Last year there were more than 100 arrests, and the police take the view that most have been carried out "without much echo".
But Rob Beckley, from the Association of Chief Police Officers (Acpo), acknowledges it only takes "a Forest Gate" to undo bridge-building with the Muslim communities.
"We don't want to end up like East Germany's Stasi, and there is a real risk of that," said Mr Beckley, assistant chief constable with Hertfordshire Police and Acpo's communities and counter-terrorism lead.
"Just because you end up radicalised that doesn't make you a criminal. There is a real danger that the State doesn't over-react. Most communities are not problematic and most Muslims wouldn't know a terrorist if they slapped them around the face. A template for terrorism doesn't exist. The tipping point is so hard to predict."
He said teachers must do more to openly confront extreme views in the playground, and added: "There is grooming going on and it is like paedophile grooming. People can be targeted while they are out playing football or by someone in the community they have known from childhood."
The official line from Scotland Yard's counter-terror command is that eradicating extremism is the number one priority. But privately, senior officers say that this strategy is doomed to failure if used alone.
One source told this paper that the Iraq war had increased anger among young people, and that arresting those "contaminated" by extremist views and locking them up would only make others feel justified in replacing them. "Why have we got so many people who are radicalised, where they want to take innocent lives? There must be policy failures and this stuff has also been happening under the radar," the source said.
"There is general radicalisation and contamination and that is a big problem. Officially, the enforcement agenda is so strong but eradication on its own won't work. It has to be a shared responsibility."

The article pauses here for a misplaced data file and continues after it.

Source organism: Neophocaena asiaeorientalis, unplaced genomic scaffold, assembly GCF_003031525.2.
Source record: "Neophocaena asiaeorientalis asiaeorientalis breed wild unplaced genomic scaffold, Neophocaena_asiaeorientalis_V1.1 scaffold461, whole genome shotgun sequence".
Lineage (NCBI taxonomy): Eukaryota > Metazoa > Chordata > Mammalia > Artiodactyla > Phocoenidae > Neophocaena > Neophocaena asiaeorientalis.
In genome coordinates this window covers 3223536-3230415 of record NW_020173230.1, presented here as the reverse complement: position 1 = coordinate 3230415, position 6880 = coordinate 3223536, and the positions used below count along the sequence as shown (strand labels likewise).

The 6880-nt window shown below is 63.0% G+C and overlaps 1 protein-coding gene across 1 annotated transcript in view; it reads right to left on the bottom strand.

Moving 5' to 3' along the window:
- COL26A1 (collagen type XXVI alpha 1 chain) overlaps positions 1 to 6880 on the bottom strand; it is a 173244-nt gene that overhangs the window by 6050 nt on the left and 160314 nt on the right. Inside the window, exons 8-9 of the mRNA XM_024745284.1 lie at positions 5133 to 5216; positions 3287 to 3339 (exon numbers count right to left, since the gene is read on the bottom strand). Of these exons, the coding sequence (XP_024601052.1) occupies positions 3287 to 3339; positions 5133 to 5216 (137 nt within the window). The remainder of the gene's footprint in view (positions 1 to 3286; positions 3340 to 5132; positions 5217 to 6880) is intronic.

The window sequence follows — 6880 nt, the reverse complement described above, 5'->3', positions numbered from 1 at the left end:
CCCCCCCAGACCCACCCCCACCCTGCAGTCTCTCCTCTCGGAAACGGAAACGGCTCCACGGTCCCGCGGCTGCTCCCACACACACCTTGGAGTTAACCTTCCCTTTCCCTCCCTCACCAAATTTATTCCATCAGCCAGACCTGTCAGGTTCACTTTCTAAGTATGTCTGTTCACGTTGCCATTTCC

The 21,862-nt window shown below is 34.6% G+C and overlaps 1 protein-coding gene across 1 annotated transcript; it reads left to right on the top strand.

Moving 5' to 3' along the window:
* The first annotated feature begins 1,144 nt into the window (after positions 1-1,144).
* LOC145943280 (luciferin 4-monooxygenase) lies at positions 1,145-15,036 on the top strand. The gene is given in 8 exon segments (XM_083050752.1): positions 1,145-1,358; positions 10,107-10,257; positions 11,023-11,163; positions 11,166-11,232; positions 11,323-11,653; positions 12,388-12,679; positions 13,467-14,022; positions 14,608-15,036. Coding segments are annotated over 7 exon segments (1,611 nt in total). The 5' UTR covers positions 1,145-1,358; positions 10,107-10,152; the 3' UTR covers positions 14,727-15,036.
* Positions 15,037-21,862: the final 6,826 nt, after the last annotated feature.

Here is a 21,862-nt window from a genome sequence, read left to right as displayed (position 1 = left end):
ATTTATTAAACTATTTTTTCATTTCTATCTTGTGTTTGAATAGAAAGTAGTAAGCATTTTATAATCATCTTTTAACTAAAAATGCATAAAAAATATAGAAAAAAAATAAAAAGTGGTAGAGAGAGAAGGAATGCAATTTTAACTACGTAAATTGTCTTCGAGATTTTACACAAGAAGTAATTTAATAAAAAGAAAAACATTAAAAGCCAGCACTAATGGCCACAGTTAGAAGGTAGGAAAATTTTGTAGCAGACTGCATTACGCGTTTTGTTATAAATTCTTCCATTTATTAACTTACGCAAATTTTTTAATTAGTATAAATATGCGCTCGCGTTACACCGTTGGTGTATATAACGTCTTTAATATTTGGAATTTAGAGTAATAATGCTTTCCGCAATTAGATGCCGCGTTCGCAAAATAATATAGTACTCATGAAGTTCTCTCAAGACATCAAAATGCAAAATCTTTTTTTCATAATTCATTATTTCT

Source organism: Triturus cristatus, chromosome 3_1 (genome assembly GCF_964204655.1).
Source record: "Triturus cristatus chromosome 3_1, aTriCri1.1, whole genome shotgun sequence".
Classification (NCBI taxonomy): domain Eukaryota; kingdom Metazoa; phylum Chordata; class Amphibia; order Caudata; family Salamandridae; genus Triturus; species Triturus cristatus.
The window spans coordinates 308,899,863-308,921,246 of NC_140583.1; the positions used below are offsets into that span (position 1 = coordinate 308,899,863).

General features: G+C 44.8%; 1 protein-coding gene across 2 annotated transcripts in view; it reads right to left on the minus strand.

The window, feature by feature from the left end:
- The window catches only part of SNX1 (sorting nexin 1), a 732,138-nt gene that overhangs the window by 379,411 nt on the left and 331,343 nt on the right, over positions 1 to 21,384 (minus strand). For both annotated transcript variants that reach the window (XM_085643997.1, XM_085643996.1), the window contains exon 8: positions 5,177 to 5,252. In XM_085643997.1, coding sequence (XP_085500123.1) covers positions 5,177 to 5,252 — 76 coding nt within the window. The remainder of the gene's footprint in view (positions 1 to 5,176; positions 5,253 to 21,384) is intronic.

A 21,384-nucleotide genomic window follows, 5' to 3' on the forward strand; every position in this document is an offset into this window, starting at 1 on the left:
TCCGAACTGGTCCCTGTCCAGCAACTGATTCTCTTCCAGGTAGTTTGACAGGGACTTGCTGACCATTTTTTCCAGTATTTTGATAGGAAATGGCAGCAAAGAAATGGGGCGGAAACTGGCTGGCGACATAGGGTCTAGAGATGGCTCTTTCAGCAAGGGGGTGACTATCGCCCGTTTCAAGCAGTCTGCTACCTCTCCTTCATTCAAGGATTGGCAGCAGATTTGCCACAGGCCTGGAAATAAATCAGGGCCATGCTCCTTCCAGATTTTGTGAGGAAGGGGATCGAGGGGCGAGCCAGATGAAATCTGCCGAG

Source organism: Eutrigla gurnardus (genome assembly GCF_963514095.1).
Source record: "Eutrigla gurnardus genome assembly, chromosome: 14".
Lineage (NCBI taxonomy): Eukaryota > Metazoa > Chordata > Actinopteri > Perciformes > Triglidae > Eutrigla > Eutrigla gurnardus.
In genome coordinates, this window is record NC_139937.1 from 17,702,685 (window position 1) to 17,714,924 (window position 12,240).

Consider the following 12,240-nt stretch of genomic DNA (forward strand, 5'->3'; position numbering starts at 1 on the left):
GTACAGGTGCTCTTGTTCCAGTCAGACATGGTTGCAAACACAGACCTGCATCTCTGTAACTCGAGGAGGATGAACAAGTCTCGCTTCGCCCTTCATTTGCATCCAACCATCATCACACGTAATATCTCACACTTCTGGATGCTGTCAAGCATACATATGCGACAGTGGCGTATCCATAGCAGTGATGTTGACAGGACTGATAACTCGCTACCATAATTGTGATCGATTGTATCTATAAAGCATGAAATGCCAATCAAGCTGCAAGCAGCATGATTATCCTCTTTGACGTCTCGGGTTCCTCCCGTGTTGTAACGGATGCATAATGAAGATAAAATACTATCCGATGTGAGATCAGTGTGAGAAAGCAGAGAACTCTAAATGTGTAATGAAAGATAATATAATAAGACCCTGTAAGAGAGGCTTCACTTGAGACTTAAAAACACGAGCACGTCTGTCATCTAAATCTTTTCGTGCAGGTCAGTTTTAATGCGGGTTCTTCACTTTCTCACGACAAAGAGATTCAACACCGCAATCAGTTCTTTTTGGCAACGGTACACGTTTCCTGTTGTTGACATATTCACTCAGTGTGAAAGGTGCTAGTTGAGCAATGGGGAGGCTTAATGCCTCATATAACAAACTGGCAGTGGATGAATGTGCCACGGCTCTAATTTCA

At a national level, Tony Blair and John Reid have become convinced of the need for a full-frontal propaganda attack on al-Qa'ida with an assault by the government as a whole in the New Year. Every Whitehall department is being told to review its communications strategy to counter extremist propaganda, and a new research and analysis unit in the Cabinet Office is to monitor the threat.
The Home Secretary is preparing a "core script of British values". A current draft defines them as "respect for the law"; "freedom of speech"; "equality of opportunity"; and "taking responsibility for others".
But some of those fighting against indoctrination worry that the approach could backfire. Mr Beckley says lessons in Britishness are "laudable" but could be seen as "patronising" by the Muslim community. "I can understand why [ministers] would want to replicate the system in the US. But Muslims say they already have these values."
Mr Reid and Mr Blair would reply that that is the point. They want to define and promote the values that this country's citizens share to better isolate those that divide. It is a difficult - but essential - task.Reuse content